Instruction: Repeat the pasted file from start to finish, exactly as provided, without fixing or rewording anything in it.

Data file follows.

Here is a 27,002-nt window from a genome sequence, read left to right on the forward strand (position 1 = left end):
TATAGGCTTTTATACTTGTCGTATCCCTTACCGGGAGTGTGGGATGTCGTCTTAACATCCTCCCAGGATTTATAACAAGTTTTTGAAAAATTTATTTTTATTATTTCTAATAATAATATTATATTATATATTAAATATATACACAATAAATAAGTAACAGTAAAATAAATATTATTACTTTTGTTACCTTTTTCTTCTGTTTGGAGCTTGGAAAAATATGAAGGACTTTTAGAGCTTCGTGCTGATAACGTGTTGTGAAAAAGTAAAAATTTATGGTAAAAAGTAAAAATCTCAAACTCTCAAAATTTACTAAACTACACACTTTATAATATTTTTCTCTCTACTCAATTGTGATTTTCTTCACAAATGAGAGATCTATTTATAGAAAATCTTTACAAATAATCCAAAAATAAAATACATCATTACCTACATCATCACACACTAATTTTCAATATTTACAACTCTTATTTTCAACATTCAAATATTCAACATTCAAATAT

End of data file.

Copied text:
Here is a 27,002-nt window from a genome sequence, read left to right on the forward strand (position 1 = left end):
TATAGGCTTTTATACTTGTCGTATCCCTTACCGGGAGTGTGGGATGTCGTCTTAACATCCTCCCAGGATTTATAACAAGTTTTTGAAAAATTTATTTTTATTATTTCTAATAATAATATTATATTATATATTAAATATATACACAATAAATAAGTAACAGTAAAATAAATATTATTACTTTTGTTACCTTTTTCTTCTGTTTGGAGCTTGGAAAAATATGAAGGACTTTTAGAGCTTCGTGCTGATAACGTGTTGTGAAAAAGTAAAAATTTATGGTAAAAAGTAAAAATCTCAAACTCTCAAAATTTACTAAACTACACACTTTATAATATTTTTCTCTCTACTCAATTGTGATTTTCTTCACAAATGAGAGATCTATTTATAGAAAATCTTTACAAATAATCCAAAAATAAAATACATCATTACCTACATCATCACACACTAATTTTCAATATTTACAACTCTTATTTTCAACATTCAAATATTCAACATTCAAATAT